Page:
Tuesday, June 10, 2014

A Foundation Repair Contractor's View On Tunneling

To tunnel or not to tunnel, that is the question.  The job costs are extremely different, but which one is better?  The answer to this  (as many of the things that I've stated along the way) is which one is better for you?  We will look into the many factors that go into a tunneling job, the many benefits of tunneling for the foundation work under your home, and what you should be weighing in your decision.

Let me first say, that the option of tunneling vs. breaking out through the interior of your home should be yours and yours alone.  From a repair standpoint, there is virtually no difference in the functionality of the two techniques.  I hear some companies say "We only tunnel" and others say "we will only go in through the slab", but in the end this is no different than "We only install pressed pilings" or "we only install bell bottoms".  If that's what they do, that's what they do.

Tunneling has many benefits, but a lot of that revolves around your budget, and the repair(s) you need.  Let's look at some of these below.

1) Flooring cost:  If you need interior piers, you will lose flooring.  Foundation repair contractors do not cover the cost to repair this flooring.  If you have tile flooring, or wood floors, be prepared to have that replaced post repair.  If you have carpet in the areas of the repair, then usually the carpet can be removed and replaced without disturbing or ruining it.  If you have old wooden floors that you do not want to disturb, then tunneling is the way to go.  If you need extended work on the inside of your home, tunneling can actually be cheaper than the cost of replacing your flooring once the job is completed.  Get a cost for both, and find which one best fits your budget.

2) Plumbing Cost: Plumbing is always the unknown cost when foundation repairs are done.  Plumbing repairs needed after the foundation is fixed can range anywhere from $0.00 (because you were lucky enough to have your foundation not break) to tens of thousands of dollars, especially if you need interior piers.  You may be one of the people that had your foundation fail because of a plumbing leak.  Tunneling actually help you with these costs, if need be.  Plumbing lines can actually be tunneled with the foundation repairs, therefore freeing the plumbing lines to lift with the home.  It is more expensive to do it this way, but at least it gives you a fixed cost as opposed to unknown.  Also, if you need both foundation and plumbing repairs, a creative foundation repair contractor can find a way to align his tunnels with the plumbing so in one fell swoop, you can have your foundation repairs completed, and then the plumbing contractor can come in right behind and repair the plumbing lines.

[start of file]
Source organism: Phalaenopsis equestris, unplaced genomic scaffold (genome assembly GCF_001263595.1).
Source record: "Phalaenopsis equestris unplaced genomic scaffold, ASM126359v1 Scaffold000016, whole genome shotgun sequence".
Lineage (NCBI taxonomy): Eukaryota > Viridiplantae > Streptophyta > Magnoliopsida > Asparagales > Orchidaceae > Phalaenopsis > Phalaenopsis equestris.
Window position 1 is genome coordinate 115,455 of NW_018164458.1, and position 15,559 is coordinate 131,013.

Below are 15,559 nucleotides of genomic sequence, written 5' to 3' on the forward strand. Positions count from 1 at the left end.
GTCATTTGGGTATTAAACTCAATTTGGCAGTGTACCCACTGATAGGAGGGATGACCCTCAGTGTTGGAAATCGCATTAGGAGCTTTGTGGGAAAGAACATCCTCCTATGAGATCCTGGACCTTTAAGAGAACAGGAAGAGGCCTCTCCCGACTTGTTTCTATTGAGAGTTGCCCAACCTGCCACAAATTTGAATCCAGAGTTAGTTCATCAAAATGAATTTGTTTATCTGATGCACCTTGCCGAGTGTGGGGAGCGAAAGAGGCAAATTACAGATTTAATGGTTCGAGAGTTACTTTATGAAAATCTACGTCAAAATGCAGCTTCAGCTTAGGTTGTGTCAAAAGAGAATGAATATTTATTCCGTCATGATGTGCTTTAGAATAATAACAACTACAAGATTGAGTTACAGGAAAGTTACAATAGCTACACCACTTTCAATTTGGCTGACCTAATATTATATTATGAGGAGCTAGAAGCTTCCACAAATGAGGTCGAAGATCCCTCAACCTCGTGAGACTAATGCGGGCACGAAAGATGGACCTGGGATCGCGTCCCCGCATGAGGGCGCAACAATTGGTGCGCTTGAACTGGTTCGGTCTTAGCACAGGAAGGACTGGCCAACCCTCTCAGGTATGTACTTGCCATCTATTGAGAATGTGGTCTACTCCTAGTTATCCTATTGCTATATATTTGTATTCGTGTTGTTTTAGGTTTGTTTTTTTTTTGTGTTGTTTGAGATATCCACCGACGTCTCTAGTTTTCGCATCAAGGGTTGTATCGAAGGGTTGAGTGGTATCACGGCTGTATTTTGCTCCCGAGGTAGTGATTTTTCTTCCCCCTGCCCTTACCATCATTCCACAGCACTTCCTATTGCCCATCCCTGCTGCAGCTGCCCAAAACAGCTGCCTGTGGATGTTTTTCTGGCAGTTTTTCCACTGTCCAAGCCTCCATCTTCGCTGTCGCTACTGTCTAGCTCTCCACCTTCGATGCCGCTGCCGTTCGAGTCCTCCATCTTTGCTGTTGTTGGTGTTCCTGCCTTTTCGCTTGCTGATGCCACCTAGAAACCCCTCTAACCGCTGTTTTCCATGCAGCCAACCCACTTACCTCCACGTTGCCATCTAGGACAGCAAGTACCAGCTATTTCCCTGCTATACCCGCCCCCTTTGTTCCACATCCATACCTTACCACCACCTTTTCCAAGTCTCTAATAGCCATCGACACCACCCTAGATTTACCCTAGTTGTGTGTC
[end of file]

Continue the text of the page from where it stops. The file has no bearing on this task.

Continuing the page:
3) Tunneling keeps the slab intact:  Punching holes in the slab can have effects on your foundation.  If you have a post tension foundation, those cables can be cut in the process of breaking out holes in the interior.  Also, breaking holes in the foundation can lead to problems with flooring, and the slab as a whole long term.  If the moisture barrier is broken in the process of cutting the holes, you can have problems with flooring wicking moisture up from the soil underneath.  Tiles can "tent" or crack, wood floors can stain over time, or they can gather mineral deposits.  Carpet can also stain, and gather mineral deposits and they draw moisture from the concrete underneath.  It's very difficult to perfectly put the moisture barrier back and maintain it's integrity if it is compromised during the breakout process.

4) Tunneling can make future repairs to the foundation or plumbing more easily accessible:  Tunneling can make future warranty issues with the foundation more easily fixed.  If you have your plumbing lines tunneled, any future breaks to the plumbing can be easily fixed by re-opening the tunnels, and repairing the plumbing lines.  Should a warranty be needed on the internal piers, tunnels can be re-accessed and the piers repaired.   There will be no need to re-break out the interior of the home.

Tunneling is expensive, and it does have some draw backs as well.  Re-compacting the dirt, storing the dirt while the work is completed, and ensuring that the tunnels do not hold moisture can be quite challenging.  But with proper work and methods this can be done as well.  Before you decide on tunneling vs breakouts, or if you have any questions about tunneling, please feel free to contact me.

Thanks for reading!
Brian

Email Me Directly: Brian.Gilchriest@permapier.com
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